The Ministry of Justice has confirmed it is considering spending cuts that could possibly affect IT systems. This follows a report in the Times of discussions on emergency action to fill a £1.3bn funding gap. It said that officials have identified a series of "quick wins" to recoup big savings that include the axing of computer …
Here's an idea
Scrap the £3.9bil you're spending on these aircraft carriers and fix the gap AND TWICE AGAIN.
How about just sacking the
consultancy companies but keeping the IT staff on?
Save hundreds if you ask me.
Just so I understand the government...
They can give 38bn to the banks who have screwed up through incompetance, but can't give 1.3bn to it's own department in order to prevent direct, and indirect job losses, and to invest in public services. This stuff about protecting the frontline staff is nonsense, the frontline staff can't work effectively without the backline support systems - and they are going to be hit by these cuts.
Big Savings on the horizon, cap'n!
Dear 'Ministry of Justice' . Get your fiends in the Home Office to abandon ID-cards. That''ll save you a few billion.
[For providing this wonderfully swift and efficaceous consultancy-mediated solution I hereby expect to be paid 5% of the savings. If Jacqui Smith is reading this she can contact me offline for details of the Swiss bank-account into which she should transfer my payment]
£1.3 billion cut or £12 billion spend?
Let me try to get this straight. the Department of Justice has a £1.3 billion shortfall, so cuts are planned.
"The Regulation of Investigatory Powers Act (RIPA) [which] legislates for using methods of surveillance and information gathering to help the prevention of crime, including terrorism" went through the UK parliament about a decade ago. (http://security.homeoffice.gov.uk/ripa/about-ripa/)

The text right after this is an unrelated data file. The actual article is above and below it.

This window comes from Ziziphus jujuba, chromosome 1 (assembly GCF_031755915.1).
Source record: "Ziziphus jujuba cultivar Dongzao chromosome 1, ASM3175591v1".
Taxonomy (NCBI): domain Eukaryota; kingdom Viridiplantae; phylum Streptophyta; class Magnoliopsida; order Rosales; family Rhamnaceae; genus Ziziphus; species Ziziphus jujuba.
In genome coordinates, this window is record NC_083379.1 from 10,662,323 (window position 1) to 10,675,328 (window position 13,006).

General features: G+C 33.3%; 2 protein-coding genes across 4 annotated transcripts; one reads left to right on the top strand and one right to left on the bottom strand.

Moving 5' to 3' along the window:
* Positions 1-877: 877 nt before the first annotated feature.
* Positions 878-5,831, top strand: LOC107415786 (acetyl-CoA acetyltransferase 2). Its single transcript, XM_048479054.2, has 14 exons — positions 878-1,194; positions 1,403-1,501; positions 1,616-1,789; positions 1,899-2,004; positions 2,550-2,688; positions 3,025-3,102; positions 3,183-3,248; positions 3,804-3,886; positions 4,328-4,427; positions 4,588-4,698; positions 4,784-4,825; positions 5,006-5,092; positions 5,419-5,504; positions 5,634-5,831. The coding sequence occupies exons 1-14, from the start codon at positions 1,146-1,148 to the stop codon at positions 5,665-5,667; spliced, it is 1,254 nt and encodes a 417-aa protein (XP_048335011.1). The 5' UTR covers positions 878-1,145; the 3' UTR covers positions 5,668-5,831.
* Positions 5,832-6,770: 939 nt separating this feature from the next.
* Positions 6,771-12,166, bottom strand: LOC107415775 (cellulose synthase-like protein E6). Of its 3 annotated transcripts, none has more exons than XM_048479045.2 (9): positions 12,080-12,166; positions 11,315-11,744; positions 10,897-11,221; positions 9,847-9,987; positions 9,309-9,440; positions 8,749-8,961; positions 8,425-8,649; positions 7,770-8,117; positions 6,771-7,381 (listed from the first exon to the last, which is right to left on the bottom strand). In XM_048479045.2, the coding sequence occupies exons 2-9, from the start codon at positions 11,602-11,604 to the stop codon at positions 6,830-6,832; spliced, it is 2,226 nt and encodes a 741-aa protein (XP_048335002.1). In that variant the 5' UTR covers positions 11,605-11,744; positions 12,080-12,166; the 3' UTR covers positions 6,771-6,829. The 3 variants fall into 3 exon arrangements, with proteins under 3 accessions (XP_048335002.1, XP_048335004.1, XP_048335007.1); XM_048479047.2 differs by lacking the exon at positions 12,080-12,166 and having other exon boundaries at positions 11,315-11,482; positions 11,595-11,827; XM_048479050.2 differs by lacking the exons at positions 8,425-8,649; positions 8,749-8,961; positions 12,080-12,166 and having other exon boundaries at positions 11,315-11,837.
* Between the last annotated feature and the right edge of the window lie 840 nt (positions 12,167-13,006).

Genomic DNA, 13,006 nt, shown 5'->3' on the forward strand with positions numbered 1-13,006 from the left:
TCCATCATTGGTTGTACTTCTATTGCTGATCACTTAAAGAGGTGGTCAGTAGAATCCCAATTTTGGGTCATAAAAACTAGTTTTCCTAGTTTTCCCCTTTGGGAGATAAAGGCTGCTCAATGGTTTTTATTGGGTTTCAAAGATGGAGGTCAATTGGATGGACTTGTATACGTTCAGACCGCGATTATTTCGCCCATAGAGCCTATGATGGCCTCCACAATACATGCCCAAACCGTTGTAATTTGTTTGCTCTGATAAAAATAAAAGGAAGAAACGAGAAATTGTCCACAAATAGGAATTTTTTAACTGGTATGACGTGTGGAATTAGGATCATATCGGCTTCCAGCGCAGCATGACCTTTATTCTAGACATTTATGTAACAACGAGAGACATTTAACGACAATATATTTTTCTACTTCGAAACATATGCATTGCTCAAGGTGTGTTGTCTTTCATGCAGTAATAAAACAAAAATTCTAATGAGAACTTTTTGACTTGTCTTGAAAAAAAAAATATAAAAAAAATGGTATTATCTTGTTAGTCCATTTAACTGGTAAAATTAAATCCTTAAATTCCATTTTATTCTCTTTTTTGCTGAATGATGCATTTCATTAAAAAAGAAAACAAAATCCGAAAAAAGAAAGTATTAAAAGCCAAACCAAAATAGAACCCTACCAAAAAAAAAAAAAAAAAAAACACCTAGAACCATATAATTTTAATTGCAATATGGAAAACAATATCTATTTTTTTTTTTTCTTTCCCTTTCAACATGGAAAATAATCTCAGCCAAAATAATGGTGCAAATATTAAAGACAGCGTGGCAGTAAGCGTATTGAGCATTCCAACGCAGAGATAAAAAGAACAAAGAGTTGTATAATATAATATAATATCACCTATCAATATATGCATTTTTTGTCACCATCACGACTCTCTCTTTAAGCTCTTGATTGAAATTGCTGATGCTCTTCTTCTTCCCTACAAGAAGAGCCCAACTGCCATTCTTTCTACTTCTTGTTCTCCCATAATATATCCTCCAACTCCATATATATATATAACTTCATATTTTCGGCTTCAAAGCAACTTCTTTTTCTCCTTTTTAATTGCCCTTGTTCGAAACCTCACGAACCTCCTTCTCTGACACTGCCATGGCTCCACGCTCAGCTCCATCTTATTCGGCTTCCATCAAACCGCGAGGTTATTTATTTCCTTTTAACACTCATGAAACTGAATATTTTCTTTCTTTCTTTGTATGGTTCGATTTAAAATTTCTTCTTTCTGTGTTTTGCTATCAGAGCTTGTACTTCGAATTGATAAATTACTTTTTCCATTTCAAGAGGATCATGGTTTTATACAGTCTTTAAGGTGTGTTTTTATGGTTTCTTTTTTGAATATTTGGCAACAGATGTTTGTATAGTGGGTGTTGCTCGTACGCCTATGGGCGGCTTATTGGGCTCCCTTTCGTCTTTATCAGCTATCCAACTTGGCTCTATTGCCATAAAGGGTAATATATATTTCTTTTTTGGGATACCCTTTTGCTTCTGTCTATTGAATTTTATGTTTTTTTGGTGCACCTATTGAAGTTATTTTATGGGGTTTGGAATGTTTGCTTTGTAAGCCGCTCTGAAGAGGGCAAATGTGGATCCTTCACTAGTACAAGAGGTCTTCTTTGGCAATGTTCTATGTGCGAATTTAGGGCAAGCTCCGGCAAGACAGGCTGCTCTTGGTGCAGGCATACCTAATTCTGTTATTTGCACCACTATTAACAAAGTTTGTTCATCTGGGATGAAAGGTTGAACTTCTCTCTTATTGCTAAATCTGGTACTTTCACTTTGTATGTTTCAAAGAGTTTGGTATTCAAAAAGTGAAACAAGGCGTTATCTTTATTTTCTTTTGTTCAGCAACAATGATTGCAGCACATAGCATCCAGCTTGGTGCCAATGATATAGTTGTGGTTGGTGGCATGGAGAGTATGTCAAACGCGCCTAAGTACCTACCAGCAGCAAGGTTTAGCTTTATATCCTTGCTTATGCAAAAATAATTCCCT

Between 1999 and 2001 approximately £20 million had been given to major ISPs in order that they could set up facilities to store traffic data. Between 2004 and 2008 £19 million was paid to ISPs to collect the data. (http://www.theregister.co.uk/2008/08/06/data_retention_grant_spending/)
Two years ago the Information Commissioner warned that, "Mistakes can also easily be made with serious consequences - false matches and other cases of mistaken identity, inaccurate facts or inferences, suspicions taken as reality, and breaches of security." (http://www.theregister.co.uk/2006/11/02/surveillance_warning/)
In February 2008, Bill Thomson at the BBC reported on the Information Commissioner's concern at the ease with which almost 800 government departments could access traffic data, mentioning that a quarter of a million requests had been fulfilled in the first nine months of the system's operation in 2007. (http://news.bbc.co.uk/2/low/technology/7226016.stm)
In August 2008, Chris Williams headlined, "UK.gov to spend hundreds of millions on snooping silo." Lord West had pointed out that this was "to maintain the UK's lawful intercept and communications data capabilities in the changing communications environment." (http://www.theregister.co.uk/2008/08/19/ukgov_uber_database/)
Then, all of a sudden, the projected funding of the snoop initiative jumped to £12 billion. (http://www.theregister.co.uk/2008/10/09/home_office_defends_communications_retention/)
And Ms Smith has justified this, saying, inter alia, "We have to arrest early rather than late to protect the public. Sometimes we arrest when we have intelligence, but not evidence." Er, what? "We then have to work across different jurisdictions in different countries, unearthing the evidence we need. ... experts, people who actually do this work, have explained clearly to me that this process inevitably takes time." (http://ukinusa.fco.gov.uk/en/newsroom/?view=Speech&id=7576189)
Oh noes, echoes of John Major's 'back to basics' common sense notions about family values are beginning to seem like revolutionary policy initiatives. Where's my duvet...